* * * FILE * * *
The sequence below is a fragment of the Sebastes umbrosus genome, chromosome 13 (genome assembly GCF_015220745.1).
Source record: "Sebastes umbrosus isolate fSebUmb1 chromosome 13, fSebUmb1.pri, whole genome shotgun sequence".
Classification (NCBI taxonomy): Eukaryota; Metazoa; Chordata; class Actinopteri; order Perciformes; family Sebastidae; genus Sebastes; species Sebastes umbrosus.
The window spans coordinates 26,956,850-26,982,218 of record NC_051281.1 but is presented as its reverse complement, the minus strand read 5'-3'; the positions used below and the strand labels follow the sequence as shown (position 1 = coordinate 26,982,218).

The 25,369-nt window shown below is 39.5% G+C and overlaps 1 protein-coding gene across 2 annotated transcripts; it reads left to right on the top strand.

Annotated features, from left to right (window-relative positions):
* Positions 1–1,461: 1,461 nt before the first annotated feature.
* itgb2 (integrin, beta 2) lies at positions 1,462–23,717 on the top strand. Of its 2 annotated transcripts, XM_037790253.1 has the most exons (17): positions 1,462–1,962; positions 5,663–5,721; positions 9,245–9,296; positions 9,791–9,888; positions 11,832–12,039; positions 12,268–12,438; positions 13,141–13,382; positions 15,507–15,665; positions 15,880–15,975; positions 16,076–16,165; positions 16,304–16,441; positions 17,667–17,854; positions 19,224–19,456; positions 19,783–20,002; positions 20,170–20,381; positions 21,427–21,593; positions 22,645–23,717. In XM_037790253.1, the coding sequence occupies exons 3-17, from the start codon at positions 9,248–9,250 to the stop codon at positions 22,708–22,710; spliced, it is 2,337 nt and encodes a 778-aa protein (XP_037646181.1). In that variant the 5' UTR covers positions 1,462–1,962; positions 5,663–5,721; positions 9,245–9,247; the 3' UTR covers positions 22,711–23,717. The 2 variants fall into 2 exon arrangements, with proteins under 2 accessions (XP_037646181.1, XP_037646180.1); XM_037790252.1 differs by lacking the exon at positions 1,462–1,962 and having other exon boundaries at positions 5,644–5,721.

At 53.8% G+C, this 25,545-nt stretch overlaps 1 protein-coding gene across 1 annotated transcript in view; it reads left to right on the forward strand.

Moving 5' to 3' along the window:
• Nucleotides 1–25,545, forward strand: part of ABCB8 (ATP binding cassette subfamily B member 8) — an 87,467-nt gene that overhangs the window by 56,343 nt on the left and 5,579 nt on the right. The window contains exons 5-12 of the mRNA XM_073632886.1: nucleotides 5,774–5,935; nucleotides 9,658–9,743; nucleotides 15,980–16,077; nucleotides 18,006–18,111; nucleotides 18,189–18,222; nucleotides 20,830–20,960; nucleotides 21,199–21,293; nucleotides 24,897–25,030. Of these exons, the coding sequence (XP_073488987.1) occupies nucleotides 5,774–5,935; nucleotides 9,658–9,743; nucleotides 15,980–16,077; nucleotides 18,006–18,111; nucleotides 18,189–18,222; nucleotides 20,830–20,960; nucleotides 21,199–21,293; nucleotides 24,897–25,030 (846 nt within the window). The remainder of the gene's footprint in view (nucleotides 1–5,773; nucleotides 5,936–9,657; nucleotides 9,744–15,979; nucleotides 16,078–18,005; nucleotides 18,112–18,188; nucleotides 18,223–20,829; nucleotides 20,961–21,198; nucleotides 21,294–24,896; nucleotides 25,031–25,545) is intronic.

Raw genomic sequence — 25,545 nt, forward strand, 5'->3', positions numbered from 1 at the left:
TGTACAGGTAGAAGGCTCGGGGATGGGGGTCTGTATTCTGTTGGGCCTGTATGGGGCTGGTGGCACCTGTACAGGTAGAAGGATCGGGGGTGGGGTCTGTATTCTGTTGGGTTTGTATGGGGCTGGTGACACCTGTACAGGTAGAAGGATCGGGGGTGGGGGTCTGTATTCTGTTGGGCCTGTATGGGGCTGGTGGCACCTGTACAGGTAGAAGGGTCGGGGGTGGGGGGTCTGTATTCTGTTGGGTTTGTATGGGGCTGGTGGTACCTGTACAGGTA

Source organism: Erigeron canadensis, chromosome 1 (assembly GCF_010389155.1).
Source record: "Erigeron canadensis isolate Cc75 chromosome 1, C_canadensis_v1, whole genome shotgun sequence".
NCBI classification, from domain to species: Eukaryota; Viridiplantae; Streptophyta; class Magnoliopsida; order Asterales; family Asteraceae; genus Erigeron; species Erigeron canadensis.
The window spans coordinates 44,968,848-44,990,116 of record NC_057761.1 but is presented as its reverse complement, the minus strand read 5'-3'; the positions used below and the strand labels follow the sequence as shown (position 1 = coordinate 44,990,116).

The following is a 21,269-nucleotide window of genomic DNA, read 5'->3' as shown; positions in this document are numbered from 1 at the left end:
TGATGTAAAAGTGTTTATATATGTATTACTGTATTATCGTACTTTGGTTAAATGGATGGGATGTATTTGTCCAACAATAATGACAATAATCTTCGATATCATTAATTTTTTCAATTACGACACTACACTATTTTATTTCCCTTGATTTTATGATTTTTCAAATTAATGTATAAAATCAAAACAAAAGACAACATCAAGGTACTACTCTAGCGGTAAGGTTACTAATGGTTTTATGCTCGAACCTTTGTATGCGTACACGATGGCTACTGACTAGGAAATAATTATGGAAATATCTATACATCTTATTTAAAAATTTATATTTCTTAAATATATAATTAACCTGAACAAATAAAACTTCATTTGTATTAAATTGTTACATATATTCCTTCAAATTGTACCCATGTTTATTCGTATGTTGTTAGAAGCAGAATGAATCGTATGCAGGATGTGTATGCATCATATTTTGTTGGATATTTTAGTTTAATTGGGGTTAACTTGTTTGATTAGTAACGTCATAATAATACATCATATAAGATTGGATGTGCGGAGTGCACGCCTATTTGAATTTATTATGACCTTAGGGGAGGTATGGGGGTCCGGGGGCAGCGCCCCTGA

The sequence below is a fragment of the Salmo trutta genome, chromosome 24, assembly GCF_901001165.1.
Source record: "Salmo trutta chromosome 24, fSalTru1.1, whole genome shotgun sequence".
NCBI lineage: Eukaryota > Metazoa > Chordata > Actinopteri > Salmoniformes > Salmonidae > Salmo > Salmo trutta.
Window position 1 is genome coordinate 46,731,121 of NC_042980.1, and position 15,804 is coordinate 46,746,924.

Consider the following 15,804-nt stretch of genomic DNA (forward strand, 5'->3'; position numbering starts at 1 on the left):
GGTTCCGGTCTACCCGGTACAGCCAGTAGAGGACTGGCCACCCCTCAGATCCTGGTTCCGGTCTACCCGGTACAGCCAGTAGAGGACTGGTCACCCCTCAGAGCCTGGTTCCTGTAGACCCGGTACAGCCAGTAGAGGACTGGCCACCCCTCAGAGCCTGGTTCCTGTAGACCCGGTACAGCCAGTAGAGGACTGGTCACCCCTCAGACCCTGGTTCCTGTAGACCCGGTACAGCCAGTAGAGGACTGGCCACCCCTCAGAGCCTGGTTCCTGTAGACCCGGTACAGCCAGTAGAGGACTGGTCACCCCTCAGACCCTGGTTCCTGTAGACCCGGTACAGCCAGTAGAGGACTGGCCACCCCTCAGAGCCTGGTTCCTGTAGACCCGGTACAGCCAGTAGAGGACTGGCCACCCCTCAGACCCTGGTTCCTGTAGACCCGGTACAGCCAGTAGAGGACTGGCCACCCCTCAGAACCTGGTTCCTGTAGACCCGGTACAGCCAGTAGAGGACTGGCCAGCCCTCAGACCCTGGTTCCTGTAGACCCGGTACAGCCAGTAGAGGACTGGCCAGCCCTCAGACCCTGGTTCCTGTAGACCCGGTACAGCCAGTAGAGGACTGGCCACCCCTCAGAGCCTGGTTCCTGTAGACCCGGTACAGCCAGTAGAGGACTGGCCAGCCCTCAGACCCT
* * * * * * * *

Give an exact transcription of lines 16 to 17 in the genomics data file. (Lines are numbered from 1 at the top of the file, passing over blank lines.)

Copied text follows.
NCBI classification, from domain to species: Eukaryota; Viridiplantae; Streptophyta; class Magnoliopsida; order Asterales; family Asteraceae; genus Erigeron; species Erigeron canadensis.
The window spans coordinates 44,968,848-44,990,116 of record NC_057761.1 but is presented as its reverse complement, the minus strand read 5'-3'; the positions used below and the strand labels follow the sequence as shown (position 1 = coordinate 44,990,116).